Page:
Specialty Account

An Education Saving Account, or ESA, is one of the more difficult self-directed account types to invest with. This is due to its low contribution limits combined with the usual fees associated with any self-directed IRA. As of 2024, the maximum amount you can contribute to an ESA is $2,000, which can be very difficult to use in any private-style investment. These accounts are designed to save and invest money specifically for educational purposes, such as saving for college or contributing to costs for tutoring and educational supplies. However, they cannot be set up and contributed to once the student is past the age of 18. Another factor to keep in mind is that these accounts must be distributed by the time the student on the account turns 30 years old to meet the qualifications for tax-free distributions, so it may not be prudent to grow the account to a large dollar amount.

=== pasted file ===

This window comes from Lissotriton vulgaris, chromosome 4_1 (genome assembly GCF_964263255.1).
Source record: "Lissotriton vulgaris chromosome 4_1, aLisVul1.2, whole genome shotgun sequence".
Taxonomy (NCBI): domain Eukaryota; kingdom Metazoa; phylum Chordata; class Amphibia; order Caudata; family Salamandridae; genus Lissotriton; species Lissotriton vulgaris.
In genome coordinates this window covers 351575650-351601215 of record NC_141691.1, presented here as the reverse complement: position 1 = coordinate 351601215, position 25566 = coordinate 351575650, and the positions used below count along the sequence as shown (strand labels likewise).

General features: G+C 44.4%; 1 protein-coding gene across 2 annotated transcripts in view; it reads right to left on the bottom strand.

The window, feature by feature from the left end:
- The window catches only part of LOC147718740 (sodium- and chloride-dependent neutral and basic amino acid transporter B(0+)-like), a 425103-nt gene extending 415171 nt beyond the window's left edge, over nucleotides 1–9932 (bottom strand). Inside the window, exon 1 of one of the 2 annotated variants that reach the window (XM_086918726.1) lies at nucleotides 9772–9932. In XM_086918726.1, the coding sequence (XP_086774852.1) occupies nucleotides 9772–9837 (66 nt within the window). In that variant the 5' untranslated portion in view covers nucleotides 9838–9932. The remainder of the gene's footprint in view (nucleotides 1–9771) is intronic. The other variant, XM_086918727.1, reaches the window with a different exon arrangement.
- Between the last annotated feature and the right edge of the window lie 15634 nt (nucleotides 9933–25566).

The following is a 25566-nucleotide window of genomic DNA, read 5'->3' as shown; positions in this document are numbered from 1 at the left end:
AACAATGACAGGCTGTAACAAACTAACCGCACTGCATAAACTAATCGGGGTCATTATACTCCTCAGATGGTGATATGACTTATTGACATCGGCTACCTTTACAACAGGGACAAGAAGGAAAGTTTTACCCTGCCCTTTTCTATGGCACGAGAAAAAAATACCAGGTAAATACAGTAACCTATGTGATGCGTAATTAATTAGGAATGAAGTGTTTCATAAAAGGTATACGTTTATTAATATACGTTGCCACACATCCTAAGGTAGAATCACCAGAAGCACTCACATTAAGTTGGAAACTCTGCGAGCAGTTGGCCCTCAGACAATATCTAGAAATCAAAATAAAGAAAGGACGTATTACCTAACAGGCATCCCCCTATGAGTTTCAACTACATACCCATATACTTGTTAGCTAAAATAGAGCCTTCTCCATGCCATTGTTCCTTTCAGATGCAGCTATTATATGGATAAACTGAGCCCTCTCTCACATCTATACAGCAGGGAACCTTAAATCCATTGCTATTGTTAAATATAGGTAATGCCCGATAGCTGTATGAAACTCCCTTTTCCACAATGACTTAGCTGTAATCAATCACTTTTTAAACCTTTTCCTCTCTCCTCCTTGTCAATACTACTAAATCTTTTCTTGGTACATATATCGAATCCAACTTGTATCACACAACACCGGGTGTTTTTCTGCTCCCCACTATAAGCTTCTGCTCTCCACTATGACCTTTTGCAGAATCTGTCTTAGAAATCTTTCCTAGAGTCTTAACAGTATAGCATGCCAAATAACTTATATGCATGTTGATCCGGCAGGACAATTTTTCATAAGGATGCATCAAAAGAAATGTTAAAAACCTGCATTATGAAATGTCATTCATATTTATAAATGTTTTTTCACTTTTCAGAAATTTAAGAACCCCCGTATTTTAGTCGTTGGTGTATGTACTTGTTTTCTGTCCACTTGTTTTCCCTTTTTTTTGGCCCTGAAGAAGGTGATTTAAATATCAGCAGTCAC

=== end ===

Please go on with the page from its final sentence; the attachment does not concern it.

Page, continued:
There are six account types that can typically be self-directed:

  1. Traditional IRA
  2. Roth IRA
  3. SEP IRA
  5. HSA
  6. ESA

Each of these account types fall into three distinct categories:

  1. Individual
  2. Employer
  3. Specialty

Almost any custodian can set up any of the plans listed above.